Bubbling with both humor and romantic tension from the hero and heroine's first encounter to their final embrace, this cunning tale of an adventure-seeking bluestocking and the "respectable rake" who tries to curb her activities will put satisfied sparkles in the eyes of romance readers. When a trio of sisters, related to Lord Helmsley through marriage, descends on his house for their first London season, Helmsley is confident he can marry them off quickly and return to his own pursuits. But the eldest sister, Marianne, wants to "experience life" and undertake exotic adventures without the hindrance of a stuffy husband. To attain financial independence, she pens anonymous, "absolutely true" newspaper stories about a na ve miss and her Heathcliff-like guardian. Adding spice to her column, Marianne proposes that Helmsley teach her about kissing and such before she turns to another man for lessons. Helmsley not so reluctantly agrees, but when he feels he's obligated to propose marriage, Marianne turns him down flat. A delightful battle of wits ensues as Marianne attempts to reconcile her desire for adventure with her newfound affection. Alexander (The Husband List) is a rising star in the Regency arena, and her fan base can only grow with this rollicking romance. (May 8) Forecast: Dispelling the notion that Regencies are on the decline, fans of Julia Quinn and Christina Dodd will turn out in full force for this pleasantly fresh read. Copyright 2001 Cahners Business Information.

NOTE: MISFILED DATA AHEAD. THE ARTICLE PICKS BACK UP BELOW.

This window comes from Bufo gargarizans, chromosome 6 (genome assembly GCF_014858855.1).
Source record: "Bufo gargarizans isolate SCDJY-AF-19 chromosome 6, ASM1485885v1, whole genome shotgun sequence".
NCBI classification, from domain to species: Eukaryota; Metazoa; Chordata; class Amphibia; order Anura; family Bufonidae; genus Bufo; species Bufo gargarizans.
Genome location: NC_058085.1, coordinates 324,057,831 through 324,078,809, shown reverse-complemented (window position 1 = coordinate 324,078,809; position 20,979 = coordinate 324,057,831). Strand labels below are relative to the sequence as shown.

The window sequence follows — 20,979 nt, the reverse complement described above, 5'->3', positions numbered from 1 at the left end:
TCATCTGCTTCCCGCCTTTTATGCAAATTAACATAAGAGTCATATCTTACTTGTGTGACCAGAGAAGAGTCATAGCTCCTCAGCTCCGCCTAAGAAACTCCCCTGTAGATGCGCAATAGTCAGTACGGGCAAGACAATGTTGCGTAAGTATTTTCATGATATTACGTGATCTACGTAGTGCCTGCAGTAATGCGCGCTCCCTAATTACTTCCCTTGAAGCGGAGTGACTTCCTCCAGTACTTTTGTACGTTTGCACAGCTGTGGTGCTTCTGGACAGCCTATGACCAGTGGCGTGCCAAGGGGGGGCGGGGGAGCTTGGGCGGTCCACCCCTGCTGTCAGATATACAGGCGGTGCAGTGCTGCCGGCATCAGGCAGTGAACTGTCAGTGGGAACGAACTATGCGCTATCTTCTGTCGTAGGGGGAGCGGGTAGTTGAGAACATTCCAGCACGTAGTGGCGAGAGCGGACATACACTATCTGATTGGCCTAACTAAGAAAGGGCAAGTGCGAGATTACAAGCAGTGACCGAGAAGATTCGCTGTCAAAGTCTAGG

Library Journal